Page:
Arthur Caplan '71

Mike Lovett

Making the right call is rarely easy.

Especially when you’re trying to make principled decisions in science or medicine, with technology evolving minute by minute, and matters of life and death at hand. That’s when you really need someone who can walk you along unfamiliar terrain, sort through confusion and pinpoint the ethical thing to do.

For many, that guide is Arthur Caplan, the Drs. William F. and Virginia Connolly Mitty Professor at New York University’s School of Medicine and founding head of the school’s Division of Medical Ethics, which fosters bioethics knowledge among doctors and society at large.

The author or editor of 32 books and more than 600 papers in peer-reviewed journals, Caplan writes a regular column on bioethics for and is a monthly commentator for WebMD/Medscape.

Major media outlets keep him on speed dial. Recently in The Washington Post, for example, he reflected on doctors who espouse anti-vaccination beliefs (“they shouldn’t be allowed near patients, let alone TV cameras”). In U.S. News, he discussed the drug companies that have stopped selling lethal-injection drugs to death-penalty states (their action is “leading to abandonment of capital punishment”). In The Wall Street Journal, he eviscerated scientists who insist human head transplants are viable (“the whole idea is ridiculous”).

Caplan, who earned his MA, MPhil and PhD from Columbia, was named one of the 10 Most Influential People in the Sciences by Discover Magazine in 2008. Last year, the National Science Board/National Science Foundation conferred another huge honor, giving Caplan its Public Service Award for serving as “a trailblazer in raising awareness about the ethical questions that accompany scientific and technological advances.” This summer, Scientific American named him one of the 100 Most Influential People in Biotechnology; he is the only ethicist on the list.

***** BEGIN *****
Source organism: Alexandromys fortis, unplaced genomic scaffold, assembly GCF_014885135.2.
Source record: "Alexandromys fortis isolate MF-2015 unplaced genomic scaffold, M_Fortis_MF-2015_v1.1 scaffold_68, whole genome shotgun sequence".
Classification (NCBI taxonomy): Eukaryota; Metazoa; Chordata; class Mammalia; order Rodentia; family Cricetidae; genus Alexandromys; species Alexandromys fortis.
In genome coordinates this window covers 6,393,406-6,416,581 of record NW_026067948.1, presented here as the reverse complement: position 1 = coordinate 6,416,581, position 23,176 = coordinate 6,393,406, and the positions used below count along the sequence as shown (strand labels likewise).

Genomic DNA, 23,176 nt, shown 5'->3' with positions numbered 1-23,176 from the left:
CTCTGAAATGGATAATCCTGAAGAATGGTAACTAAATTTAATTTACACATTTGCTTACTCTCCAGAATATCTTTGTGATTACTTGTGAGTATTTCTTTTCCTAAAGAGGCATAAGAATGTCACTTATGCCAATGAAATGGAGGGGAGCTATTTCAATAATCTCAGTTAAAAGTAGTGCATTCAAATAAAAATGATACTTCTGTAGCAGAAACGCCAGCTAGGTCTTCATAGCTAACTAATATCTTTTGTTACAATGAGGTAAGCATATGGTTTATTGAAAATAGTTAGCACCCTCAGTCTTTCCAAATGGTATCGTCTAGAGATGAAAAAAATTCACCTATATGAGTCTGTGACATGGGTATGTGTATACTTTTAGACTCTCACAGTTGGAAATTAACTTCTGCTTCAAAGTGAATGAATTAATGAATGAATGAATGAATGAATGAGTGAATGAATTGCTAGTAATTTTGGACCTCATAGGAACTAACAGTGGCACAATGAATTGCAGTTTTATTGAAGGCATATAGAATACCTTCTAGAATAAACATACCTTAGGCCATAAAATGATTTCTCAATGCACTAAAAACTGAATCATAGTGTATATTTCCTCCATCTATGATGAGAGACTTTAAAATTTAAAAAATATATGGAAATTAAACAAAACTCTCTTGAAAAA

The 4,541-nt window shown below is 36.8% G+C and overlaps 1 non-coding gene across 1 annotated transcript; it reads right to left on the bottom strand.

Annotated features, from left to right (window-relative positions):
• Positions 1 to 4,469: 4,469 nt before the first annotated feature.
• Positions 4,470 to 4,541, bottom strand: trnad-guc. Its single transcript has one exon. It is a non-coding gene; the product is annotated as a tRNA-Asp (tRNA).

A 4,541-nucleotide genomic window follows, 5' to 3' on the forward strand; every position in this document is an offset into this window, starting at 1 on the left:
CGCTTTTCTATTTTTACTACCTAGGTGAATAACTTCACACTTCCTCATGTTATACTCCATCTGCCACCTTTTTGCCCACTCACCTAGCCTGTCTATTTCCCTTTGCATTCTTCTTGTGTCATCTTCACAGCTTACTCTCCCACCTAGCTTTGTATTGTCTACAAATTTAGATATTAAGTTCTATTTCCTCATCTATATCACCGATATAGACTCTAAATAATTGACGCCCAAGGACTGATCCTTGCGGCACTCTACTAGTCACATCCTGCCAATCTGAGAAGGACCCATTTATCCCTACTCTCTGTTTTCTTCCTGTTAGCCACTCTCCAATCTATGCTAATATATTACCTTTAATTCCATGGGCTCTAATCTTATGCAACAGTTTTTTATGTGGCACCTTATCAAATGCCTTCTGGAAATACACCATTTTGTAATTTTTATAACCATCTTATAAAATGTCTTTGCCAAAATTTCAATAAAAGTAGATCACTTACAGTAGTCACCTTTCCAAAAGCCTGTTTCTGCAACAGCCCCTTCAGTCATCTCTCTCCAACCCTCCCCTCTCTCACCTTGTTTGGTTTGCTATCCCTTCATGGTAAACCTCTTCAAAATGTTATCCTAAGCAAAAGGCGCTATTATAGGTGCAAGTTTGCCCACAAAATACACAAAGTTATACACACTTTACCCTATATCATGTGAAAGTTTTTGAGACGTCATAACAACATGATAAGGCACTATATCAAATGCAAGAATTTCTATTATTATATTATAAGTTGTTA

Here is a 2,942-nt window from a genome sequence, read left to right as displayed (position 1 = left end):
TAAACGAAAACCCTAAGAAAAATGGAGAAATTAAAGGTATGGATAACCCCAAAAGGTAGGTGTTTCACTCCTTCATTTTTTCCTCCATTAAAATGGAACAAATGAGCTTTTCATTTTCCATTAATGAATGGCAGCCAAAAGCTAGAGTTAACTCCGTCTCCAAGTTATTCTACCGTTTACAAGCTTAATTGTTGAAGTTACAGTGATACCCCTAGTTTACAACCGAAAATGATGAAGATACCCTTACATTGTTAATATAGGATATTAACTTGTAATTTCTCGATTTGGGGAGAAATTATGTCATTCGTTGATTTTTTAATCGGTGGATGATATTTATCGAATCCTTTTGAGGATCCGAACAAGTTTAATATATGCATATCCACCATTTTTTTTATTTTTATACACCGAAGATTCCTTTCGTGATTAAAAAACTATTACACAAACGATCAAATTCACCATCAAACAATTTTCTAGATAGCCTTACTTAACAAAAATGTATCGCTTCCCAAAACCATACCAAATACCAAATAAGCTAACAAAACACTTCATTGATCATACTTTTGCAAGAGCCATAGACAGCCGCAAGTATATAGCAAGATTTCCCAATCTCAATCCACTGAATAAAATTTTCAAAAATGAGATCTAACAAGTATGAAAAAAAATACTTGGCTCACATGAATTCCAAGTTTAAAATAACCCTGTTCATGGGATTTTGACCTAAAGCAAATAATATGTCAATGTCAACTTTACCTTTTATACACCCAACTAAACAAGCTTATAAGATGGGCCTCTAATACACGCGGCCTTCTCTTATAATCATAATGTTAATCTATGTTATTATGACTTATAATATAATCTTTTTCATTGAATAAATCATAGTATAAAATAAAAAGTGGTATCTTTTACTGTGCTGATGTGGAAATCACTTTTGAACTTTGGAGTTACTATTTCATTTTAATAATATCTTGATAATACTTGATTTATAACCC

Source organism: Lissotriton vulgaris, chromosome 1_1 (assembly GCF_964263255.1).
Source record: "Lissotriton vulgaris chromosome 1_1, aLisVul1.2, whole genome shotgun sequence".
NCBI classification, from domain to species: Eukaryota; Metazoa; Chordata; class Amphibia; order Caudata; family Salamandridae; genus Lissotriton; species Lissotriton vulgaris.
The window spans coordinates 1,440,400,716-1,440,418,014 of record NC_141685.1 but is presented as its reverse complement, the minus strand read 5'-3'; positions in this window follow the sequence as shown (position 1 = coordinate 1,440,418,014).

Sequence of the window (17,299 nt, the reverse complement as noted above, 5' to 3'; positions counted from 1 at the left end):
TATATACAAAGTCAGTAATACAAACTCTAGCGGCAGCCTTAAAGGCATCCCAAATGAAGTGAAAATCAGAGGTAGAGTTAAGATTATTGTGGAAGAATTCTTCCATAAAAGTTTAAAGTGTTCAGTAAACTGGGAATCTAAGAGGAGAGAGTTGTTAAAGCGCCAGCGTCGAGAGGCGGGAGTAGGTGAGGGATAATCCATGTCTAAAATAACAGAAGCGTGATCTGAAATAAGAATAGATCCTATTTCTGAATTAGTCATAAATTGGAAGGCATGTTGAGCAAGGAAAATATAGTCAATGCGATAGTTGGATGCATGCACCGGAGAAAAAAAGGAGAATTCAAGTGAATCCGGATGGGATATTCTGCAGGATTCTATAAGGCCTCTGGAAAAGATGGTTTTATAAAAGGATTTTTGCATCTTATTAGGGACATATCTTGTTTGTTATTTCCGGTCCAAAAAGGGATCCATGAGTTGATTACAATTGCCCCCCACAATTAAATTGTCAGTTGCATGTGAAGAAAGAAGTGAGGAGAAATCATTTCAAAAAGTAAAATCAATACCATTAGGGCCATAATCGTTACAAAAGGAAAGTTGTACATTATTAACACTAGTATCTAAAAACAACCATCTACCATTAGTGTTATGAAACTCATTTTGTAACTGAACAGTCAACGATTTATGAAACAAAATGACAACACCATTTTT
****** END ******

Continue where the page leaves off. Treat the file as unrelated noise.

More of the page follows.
A fan of rock ’n’ roll bands from the Kinks to Foo Fighters, this trailblazer tackles all manner of questions, the high-minded to the lowbrow, with his characteristic quick wit and good humor.

Asked on “Boston Public Radio” in June whether skinny jeans — which can restrict circulation in the legs — should come with a warning label, he said, “Art Caplan hasn’t been into a pair of skinny jeans … in a long time. Let’s put it that way.”

What was your idea of perfect happiness when you were at Brandeis?

In no particular order: Going to a Cream concert. Playing intramural football. Arguing politics. Hanging out with my friends from freshman year (who are still my friends 40-plus years later). Trying to solve linguistics problems. Away lacrosse games. Talking with other students about Vietnam, civil rights, feminism, gay rights and why I thought we should all vote for Hubert Humphrey for president. Snowball fights. Visiting philosophy professor Robert Greenberg’s home and seeing how an academic could enjoy a career. Afternoon cocktails with the provost. Summer trips to Europe.

When or where were you most miserable at Brandeis?

When I was drafted, lottery number 30, during mandatory conscription. I hated the war. I hoped I might draw a medical exemption due to allergies — and I did, from a sympathetic doctor. I knew my high-school friends who had not gone to college and lacked connections to doctors and lawyers were surely going to Vietnam. For the first time, I felt the power and inequity of class personally.

Who was your favorite Brandeis professor?

Many. Robert Greenberg, Henry Aiken and Morris Weitz, from philosophy. Samuel Jay Keyser, linguistics. John Roche, political science.

Where did you usually spend Saturday night?

Partying or studying — 50/50.

If you could be any other Brandeisian, who would it be?

My friend Grover Gilmore ’71, now a dean in applied social sciences at Case Western. Smart, ethical and a genuinely nice person.

What is the most important value you learned at Brandeis?

Respect for others, and respect for the opinions of others.

What was the most important shortcut you learned in college?

Start projects early; you will finish faster.

Which talent did Brandeis help you develop most?

How to organize and present an argument.

If you could go back to college, what would you do differently?

Nothing. I loved my time at Brandeis, although a little more studying first semester would have been salubrious.

What would your friends say is your greatest strength?

Calm in a crisis.

What would your friends say is your greatest weakness?

Too devoted to my work.

What is your blind spot?

Budgets — don’t like to do them, but they have to be done.

What movie changed your life?

“To Kill a Mockingbird.” Second place: “On the Waterfront.”

Whom would you like to sing a duet with?

I can’t sing, but if I could, Tom Petty.

Which deadly sin is your middle name?

A bunch of them. But I am still working on all of them.

If you could climb into a time machine, whom would you like to hang out with?

Ben Franklin — polymath, moralist, inventor, diplomat, genius, flirt and absolutely a fun guy.

On your deathbed, what will you be most grateful for?

My wife, Meg, and my son, Zach.

What three words of advice would you give to current Brandeis students?

Don’t back down.